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July 1, 2010 / Angela McCuiston

Stretching ADEQUATELY before/during/after playing

What does it mean to stretch adequately?  And why should I bother?

Stretching is underrated and underdone and people, especially musicans, are paying the price for it.  The body was designed to move and it was not meant to hold static positions for long lengths of time, be that sitting in a car, typing, playing an instrument, etc.  If one is confined to a rather static position for a long length of time, the body will become stiff and tight in certain areas.  If, after that, you try to move suddenly, or for example, spend a long day at work in front of your computer (or several hours in a practice room) and decide then to go lift weights, if you do not stretch and warm up properly, you are literally begging for an injury.  You are asking muscles that are tight/weak/stretched to do things that they are not ready nor capable to do.

Let me give you an example.  For my bodyweight workout this past week I did not take the time to adequately stretch and warmup before hand and for the last two days, my hips have been paying for it.  They have been so incredibly tight that I was almost limping.  This led me to stretching ever opportunity I got yesterday, almost to no avail.  Today before my workout, I spent the better part of 20 minutes, if not more, stretching and warming up, making sure my body was ready to meet the demands I was about to put on it.

How did I know I was ready?  Well, let me tell you.  After sitting for a long time, the hip flexors get shortened, the hamstrings and lower back can get stretch and the glutes fall alseep and fail to fire.  What is the first thing I did when I got in the gym today?  Dynamically and statically stretched my lower body and did plenty of glute activation exercises.  It took awhile, but when I finally felt like my glutes were working (there was a burn starting to happen, I could feel them working) and my hips no longer felt like they were going to snap, but instead started to feel loose, and move more freely, I knew I was ready to go.

Let’s  apply this to woodwind  players and the upper body.  What can you do?  Make sure you warm up your upper body before you practice, during and after.

Next time you are about to practice, try this little warm up sequence and tell me how it went for you:

Arm circles 2 sets of 10

Doorway chest stretch 2×30 sec.

Scapular Wall slides 2×10

Do all three once before repeating.

What is happening?  Well, if you play an instrument, more than likely you will have your arms in front of you.  These stretches will warm up the chest, upper back and shoulder girdle allowing the muscles to move better and fire more accurately.  If you have extra time,  (and ideally, an exercise ball) do a couple sets of prone lower trap raises and/or YTLW’s.  These will really fire up your lower traps and upper back.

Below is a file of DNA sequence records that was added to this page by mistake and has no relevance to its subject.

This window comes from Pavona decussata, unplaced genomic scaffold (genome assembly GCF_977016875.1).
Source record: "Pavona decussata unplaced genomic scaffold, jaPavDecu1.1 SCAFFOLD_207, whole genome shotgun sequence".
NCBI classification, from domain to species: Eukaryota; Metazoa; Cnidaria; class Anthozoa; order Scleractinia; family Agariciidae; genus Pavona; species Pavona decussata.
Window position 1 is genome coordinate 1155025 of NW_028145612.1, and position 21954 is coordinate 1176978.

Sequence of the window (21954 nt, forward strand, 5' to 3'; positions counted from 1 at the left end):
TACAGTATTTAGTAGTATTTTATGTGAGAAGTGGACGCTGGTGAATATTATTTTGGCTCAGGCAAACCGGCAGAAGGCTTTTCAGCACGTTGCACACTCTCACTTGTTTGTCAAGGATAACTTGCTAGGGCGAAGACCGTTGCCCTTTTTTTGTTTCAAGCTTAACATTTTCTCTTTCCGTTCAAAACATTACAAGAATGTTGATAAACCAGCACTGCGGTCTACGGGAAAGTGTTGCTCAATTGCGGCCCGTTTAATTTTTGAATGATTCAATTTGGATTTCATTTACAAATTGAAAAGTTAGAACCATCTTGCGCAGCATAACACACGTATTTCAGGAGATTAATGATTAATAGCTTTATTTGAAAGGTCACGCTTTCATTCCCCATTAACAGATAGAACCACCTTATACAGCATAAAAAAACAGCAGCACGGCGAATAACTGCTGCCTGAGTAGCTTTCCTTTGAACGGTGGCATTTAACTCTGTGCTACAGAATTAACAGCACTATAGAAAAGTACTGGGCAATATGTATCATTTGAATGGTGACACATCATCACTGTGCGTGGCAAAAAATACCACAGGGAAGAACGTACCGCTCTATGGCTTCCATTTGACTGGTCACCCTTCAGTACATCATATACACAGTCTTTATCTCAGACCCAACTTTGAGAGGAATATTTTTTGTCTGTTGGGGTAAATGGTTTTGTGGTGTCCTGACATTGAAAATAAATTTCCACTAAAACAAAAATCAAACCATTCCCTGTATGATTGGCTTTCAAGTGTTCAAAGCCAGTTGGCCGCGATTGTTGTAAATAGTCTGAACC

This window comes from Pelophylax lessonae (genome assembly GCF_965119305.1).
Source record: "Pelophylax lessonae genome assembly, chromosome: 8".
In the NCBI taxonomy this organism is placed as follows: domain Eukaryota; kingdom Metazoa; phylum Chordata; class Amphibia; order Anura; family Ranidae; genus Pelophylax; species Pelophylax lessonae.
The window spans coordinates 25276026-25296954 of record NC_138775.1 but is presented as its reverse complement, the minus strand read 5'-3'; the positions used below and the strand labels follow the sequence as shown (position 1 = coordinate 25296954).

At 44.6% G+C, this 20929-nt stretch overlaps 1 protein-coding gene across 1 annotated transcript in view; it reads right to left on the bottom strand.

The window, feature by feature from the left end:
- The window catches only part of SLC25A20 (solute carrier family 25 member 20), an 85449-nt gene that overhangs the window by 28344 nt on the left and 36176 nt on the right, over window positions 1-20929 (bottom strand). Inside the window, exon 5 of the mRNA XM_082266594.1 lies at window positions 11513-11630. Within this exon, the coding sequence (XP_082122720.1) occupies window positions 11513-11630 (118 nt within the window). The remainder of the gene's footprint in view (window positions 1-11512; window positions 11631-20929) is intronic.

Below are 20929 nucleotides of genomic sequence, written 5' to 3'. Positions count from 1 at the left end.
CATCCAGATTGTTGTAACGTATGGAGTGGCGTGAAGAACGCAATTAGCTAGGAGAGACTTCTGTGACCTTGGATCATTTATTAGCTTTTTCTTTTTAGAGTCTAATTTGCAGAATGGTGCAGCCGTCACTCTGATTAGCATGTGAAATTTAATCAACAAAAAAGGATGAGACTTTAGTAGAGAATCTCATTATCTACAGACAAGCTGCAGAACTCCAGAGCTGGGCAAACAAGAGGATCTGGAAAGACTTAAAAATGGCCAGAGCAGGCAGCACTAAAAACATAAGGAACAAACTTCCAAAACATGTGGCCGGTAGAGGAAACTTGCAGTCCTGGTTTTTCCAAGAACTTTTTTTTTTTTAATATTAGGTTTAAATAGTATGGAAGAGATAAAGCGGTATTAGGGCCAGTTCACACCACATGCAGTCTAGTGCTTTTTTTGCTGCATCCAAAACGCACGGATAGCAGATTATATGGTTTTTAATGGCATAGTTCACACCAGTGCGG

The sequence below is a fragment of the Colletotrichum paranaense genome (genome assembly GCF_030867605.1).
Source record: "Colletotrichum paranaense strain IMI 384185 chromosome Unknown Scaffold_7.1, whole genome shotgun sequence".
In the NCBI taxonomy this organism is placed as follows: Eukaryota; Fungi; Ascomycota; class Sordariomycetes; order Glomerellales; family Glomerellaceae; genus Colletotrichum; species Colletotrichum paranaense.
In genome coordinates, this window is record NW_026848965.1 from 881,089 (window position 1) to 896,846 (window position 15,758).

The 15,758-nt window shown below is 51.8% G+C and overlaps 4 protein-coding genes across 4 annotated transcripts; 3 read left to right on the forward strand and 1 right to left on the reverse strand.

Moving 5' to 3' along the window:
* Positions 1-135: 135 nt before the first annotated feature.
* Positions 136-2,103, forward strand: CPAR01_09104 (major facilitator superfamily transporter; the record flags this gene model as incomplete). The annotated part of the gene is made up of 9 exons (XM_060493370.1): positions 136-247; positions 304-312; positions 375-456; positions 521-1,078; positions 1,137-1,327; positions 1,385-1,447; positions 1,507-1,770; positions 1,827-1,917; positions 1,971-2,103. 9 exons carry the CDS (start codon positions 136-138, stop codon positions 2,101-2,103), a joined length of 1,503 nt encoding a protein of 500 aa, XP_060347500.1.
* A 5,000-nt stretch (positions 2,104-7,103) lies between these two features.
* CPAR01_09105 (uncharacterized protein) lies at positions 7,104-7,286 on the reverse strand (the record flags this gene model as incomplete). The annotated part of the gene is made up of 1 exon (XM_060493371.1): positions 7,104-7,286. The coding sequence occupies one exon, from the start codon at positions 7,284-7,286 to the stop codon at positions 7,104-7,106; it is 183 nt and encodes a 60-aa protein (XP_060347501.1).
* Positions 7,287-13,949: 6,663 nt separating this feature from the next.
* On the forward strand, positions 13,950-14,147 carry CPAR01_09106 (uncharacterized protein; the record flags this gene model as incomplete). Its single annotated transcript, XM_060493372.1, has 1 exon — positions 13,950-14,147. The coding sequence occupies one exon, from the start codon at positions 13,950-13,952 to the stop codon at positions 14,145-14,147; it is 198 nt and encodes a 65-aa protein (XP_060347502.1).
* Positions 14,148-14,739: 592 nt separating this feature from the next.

What about if you are going to be sitting?

One thing that you can do is to do the standing warrior lunge stretch.  Stand tall. Take a long step forward and descend into a lunge.  Stretch your pelvis back, you should feel a deep stretch in your hip on the trailing/semi-straight leg.  For added glute activation/hip stretching, squeeze your buttock on the trailing leg, let the arm on the trailing leg side drop towards your leg and raise you opposite arm high until you feel a longer stretch up into your abs on the trailing leg side.  Hold this for 30 seconds.  repeat on the other side.  Do twice on each side.
If you have some time before a rehearsal, you can do some glute bridges, but if you have no where to lie on the floor, an easy way to get your glutes firing (so your hips and quads are doing less work) is to take long strides as you are walking to rehearsal/concert/ the bus/around, etc. and squeeze your butt with each step.

Anything I can do while I’m playing or even walking around?

Yes!  If you recall the neutral position you are to take whenever you begin weight training (chest out, back arched, stick your butt out, shoulder blades back and down), you can modify this stance to be useful during the day.  Basically, if you will depress and retract your shoulder blades while you are playing/practicing/rehearsing and even just walking around throughout the day, you will accomplish several different things:

  1. Your chest will open up, stretch out and be less tight.
  2. You will have taller, easier posture with less effort.
  3. Your upper back will hurt less, and be less stretched and weak.
  4. You will automatically have more confidence as when you depress and retract your shoulder blades you have to stick out your chest, which is a subconsciously vulnerable area and to do so signifies confidence, whether real or imagined, eventually it will become real.

Try this for a week and tell me how it worked for you!

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